It's awfully tempting to be well-rounded. The Internet, with all its aggregative powers, only encourages this desire, and accordingly, the tendency to spread oneself thin. That's the problem with Robby Moncreiff's new album, released last week under his band name Raleigh Moncreif. It's foundationally quite strong, but falls victim to its own appetite. It's got some inspired experimentation, some catchy beats, and even some moments of near genius — but it's also too diffuse.
One thing's for sure about Watered Lawn: Replay value is high. For fans of experimental pop and electronic/beat production, it definitely deserves a close listen. The album's obvious intent not to fit into old molds is one of the best things it has going for it.
The most bothersome parts of the record pertain to how Moncrieff tracked his vocals. For someone who's voice isn't mind-blowing, multiple vocal tracks can work well, but on many songs, his mega-layered vox hang together like a loose bouquet, or like a less interesting take on old Animal Collective home recordings. Some of the melodies sound haphazard rather than carefully composed. At certain points, though, his voice sounds great — in high falsetto or a more tempered deep range on tracks like "Cast Out For Days" and "The Right Idea" — proof that Moncrieff could benefit from playing to his strengths more often.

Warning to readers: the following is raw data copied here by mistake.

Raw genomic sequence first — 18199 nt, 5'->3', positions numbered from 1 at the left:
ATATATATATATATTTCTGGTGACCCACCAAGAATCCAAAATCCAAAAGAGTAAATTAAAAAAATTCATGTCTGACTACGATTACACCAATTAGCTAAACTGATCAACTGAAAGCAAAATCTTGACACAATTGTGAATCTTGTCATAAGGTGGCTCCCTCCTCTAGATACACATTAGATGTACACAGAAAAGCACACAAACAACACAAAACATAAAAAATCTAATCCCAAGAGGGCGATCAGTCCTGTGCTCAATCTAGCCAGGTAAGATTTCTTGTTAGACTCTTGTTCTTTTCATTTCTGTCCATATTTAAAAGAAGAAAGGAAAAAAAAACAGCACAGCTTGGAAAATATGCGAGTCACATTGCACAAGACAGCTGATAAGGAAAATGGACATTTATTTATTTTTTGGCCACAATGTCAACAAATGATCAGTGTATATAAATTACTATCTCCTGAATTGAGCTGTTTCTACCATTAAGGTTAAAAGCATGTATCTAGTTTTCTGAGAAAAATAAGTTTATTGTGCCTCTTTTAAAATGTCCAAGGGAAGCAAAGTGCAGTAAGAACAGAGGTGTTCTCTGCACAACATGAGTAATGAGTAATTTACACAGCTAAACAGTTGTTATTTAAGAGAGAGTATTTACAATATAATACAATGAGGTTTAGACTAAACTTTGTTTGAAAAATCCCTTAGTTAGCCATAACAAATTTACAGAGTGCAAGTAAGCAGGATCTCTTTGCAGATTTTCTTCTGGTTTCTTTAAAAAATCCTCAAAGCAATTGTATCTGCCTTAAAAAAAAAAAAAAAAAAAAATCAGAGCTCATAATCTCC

The weak strands of the album shouldn't deter potential listeners. If Moncreiff consistently made tracks as moving as "Lament For Morning," for instance, he'd be a superstar. "In This Grass" also shines as a guitar-effect-heavy instrumental over a loping, stutter-step beat. Each song, in fact, has redeemable and even exciting elements; Moncrieff is a great producer who needs a ruthless editor to help pick out his best work. (Anticon)
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